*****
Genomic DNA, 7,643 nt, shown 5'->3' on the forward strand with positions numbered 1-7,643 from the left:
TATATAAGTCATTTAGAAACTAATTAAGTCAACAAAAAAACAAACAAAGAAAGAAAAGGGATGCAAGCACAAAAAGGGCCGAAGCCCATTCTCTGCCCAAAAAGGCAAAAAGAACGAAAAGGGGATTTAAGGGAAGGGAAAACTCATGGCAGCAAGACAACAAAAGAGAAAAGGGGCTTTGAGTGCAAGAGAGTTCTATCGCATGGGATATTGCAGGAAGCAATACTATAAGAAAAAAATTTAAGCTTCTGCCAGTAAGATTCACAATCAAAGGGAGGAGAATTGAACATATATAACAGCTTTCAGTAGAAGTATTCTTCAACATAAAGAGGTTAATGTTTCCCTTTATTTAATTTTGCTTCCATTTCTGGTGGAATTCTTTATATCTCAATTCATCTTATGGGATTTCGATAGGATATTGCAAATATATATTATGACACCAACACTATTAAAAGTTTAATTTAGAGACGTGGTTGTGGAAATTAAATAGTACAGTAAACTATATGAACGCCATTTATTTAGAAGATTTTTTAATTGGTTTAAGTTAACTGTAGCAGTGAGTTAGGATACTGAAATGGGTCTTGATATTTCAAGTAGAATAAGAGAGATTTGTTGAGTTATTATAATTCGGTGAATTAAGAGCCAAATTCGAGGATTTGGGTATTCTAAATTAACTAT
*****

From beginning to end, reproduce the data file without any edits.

Genomic DNA, 7,643 nt, shown 5'->3' on the forward strand with positions numbered 1-7,643 from the left:
TATATAAGTCATTTAGAAACTAATTAAGTCAACAAAAAAACAAACAAAGAAAGAAAAGGGATGCAAGCACAAAAAGGGCCGAAGCCCATTCTCTGCCCAAAAAGGCAAAAAGAACGAAAAGGGGATTTAAGGGAAGGGAAAACTCATGGCAGCAAGACAACAAAAGAGAAAAGGGGCTTTGAGTGCAAGAGAGTTCTATCGCATGGGATATTGCAGGAAGCAATACTATAAGAAAAAAATTTAAGCTTCTGCCAGTAAGATTCACAATCAAAGGGAGGAGAATTGAACATATATAACAGCTTTCAGTAGAAGTATTCTTCAACATAAAGAGGTTAATGTTTCCCTTTATTTAATTTTGCTTCCATTTCTGGTGGAATTCTTTATATCTCAATTCATCTTATGGGATTTCGATAGGATATTGCAAATATATATTATGACACCAACACTATTAAAAGTTTAATTTAGAGACGTGGTTGTGGAAATTAAATAGTACAGTAAACTATATGAACGCCATTTATTTAGAAGATTTTTTAATTGGTTTAAGTTAACTGTAGCAGTGAGTTAGGATACTGAAATGGGTCTTGATATTTCAAGTAGAATAAGAGAGATTTGTTGAGTTATTATAATTCGGTGAATTAAGAGCCAAATTCGAGGATTTGGGTATTCTAAATTAACTAT